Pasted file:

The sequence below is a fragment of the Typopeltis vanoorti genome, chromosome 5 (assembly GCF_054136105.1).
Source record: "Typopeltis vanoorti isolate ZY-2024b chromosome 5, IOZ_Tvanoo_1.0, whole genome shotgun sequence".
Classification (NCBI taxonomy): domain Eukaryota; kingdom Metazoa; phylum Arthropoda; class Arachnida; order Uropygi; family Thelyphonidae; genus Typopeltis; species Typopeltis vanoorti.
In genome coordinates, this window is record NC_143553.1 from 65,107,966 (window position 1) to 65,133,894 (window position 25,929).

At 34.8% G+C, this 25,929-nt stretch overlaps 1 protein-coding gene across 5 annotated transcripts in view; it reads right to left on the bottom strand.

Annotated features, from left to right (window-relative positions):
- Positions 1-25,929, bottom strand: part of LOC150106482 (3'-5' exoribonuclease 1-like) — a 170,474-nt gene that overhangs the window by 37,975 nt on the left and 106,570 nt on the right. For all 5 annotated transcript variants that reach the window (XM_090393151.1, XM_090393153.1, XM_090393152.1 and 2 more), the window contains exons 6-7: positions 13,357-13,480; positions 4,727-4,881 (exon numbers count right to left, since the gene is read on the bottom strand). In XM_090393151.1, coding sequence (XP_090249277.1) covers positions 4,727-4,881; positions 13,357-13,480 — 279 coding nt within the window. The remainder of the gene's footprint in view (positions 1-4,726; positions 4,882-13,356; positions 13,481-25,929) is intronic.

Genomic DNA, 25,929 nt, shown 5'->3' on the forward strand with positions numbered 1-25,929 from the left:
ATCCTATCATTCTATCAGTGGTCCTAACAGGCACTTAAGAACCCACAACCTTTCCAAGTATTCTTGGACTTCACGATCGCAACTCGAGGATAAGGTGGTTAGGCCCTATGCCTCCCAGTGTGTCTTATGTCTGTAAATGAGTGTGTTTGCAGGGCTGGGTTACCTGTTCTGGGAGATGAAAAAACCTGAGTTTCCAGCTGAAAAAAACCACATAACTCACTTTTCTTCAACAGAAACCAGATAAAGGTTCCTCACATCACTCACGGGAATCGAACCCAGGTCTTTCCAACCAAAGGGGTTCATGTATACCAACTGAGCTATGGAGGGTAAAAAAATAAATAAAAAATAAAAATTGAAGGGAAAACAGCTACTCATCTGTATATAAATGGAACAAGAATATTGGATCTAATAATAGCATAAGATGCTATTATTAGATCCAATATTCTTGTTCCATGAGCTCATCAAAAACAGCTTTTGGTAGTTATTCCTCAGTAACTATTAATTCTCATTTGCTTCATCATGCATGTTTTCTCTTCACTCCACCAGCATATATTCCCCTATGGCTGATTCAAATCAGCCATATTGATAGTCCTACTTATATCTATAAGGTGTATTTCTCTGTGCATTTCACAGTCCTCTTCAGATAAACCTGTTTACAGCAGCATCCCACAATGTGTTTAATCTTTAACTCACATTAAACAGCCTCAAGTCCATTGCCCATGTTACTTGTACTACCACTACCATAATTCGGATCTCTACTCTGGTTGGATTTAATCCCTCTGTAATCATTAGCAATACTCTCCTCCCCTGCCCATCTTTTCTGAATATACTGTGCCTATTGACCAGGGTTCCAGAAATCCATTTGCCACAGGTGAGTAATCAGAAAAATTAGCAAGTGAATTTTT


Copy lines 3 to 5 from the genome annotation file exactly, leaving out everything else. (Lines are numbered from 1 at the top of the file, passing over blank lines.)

Classification (NCBI taxonomy): domain Eukaryota; kingdom Metazoa; phylum Arthropoda; class Arachnida; order Uropygi; family Thelyphonidae; genus Typopeltis; species Typopeltis vanoorti.
In genome coordinates, this window is record NC_143553.1 from 65,107,966 (window position 1) to 65,133,894 (window position 25,929).

At 34.8% G+C, this 25,929-nt stretch overlaps 1 protein-coding gene across 5 annotated transcripts in view; it reads right to left on the bottom strand.